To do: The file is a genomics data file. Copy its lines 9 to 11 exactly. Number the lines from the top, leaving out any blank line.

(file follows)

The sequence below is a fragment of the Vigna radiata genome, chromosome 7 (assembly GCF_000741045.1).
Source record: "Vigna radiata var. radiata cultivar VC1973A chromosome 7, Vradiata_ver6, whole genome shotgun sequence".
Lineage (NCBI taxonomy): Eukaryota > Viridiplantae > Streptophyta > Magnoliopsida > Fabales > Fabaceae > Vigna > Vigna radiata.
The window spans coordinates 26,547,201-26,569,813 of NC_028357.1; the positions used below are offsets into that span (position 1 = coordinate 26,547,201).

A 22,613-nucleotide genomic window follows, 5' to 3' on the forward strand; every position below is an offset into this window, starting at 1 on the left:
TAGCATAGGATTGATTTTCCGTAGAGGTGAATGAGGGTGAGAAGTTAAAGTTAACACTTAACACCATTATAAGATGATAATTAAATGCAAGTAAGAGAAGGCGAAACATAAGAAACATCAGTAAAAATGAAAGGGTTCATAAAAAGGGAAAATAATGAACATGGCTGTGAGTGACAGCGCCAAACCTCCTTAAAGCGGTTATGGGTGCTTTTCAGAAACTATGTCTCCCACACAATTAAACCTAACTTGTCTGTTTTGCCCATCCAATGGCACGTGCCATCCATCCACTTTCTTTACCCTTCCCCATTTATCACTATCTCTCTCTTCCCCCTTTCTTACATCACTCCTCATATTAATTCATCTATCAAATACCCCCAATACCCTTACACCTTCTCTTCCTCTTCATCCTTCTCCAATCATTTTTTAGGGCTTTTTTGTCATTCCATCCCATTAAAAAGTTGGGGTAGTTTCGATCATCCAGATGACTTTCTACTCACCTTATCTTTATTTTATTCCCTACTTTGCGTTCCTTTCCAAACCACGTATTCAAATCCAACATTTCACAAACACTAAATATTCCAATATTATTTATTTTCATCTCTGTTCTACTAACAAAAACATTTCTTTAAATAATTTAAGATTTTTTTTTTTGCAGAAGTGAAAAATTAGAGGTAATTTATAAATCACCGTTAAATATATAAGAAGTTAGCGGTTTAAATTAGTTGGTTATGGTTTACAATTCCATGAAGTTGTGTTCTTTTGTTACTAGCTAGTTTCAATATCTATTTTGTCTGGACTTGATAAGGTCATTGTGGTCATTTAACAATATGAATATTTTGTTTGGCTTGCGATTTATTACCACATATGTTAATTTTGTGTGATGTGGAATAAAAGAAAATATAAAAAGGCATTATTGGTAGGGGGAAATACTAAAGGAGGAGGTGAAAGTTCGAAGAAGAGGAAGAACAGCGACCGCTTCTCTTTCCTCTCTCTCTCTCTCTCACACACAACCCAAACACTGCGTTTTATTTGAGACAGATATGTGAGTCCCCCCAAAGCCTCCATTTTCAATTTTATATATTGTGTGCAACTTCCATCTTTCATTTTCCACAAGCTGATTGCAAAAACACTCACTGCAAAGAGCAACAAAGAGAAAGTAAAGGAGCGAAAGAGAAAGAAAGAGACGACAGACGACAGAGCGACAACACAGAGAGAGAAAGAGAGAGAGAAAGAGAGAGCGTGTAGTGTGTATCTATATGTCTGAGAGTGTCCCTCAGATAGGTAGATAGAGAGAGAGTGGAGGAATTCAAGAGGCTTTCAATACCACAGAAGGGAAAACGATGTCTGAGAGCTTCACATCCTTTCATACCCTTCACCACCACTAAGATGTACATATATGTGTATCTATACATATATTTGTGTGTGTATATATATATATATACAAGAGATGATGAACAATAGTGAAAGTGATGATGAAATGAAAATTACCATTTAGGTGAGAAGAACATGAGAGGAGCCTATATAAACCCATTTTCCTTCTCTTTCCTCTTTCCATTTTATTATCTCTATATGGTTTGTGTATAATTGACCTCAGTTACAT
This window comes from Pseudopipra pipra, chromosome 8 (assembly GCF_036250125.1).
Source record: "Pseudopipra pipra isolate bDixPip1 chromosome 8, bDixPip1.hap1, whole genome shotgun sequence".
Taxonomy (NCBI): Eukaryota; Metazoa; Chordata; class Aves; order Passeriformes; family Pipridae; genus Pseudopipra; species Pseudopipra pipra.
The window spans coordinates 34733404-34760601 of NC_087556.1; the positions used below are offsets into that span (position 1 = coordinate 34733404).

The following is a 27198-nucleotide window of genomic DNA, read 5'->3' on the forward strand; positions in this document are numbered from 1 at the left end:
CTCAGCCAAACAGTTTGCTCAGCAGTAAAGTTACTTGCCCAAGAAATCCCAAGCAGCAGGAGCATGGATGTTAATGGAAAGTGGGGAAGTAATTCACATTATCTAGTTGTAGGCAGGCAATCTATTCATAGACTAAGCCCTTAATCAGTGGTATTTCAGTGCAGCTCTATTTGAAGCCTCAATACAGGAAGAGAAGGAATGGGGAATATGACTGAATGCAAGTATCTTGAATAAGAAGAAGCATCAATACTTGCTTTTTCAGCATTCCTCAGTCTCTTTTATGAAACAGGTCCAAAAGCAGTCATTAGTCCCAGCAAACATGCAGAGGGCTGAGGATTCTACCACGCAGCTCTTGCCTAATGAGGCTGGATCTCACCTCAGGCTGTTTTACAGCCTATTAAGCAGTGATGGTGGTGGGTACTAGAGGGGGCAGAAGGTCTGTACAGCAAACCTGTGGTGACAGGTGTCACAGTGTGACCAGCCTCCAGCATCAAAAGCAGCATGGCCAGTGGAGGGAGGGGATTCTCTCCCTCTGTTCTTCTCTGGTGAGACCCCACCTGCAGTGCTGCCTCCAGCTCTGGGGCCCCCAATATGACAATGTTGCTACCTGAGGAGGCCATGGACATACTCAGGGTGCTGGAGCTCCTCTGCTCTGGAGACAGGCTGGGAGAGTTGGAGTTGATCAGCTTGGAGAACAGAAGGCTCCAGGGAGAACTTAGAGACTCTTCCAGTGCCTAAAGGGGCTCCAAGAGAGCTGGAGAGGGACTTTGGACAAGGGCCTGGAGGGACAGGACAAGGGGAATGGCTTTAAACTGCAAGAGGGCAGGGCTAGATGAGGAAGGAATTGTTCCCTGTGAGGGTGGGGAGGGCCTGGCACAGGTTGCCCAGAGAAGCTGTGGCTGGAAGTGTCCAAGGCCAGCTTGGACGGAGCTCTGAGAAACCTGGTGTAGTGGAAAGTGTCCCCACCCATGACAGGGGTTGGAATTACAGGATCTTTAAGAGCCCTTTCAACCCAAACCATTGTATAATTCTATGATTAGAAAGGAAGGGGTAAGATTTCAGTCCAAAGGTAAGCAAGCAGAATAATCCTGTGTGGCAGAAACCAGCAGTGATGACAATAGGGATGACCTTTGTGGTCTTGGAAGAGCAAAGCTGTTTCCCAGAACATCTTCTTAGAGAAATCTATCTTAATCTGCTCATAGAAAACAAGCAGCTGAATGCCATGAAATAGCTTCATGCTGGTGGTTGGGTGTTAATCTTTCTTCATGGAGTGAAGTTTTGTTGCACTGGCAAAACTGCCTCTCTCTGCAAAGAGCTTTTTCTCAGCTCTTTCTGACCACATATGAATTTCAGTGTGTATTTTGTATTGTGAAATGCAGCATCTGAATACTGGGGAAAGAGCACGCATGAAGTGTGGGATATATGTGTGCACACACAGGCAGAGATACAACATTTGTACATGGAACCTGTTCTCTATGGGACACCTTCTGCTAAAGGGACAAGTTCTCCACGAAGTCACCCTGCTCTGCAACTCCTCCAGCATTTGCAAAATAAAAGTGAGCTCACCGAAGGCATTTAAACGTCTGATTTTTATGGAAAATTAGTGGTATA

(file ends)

Taxonomy (NCBI): Eukaryota; Metazoa; Chordata; class Aves; order Passeriformes; family Pipridae; genus Pseudopipra; species Pseudopipra pipra.
The window spans coordinates 34733404-34760601 of NC_087556.1; the positions used below are offsets into that span (position 1 = coordinate 34733404).

The following is a 27198-nucleotide window of genomic DNA, read 5'->3' on the forward strand; positions in this document are numbered from 1 at the left end: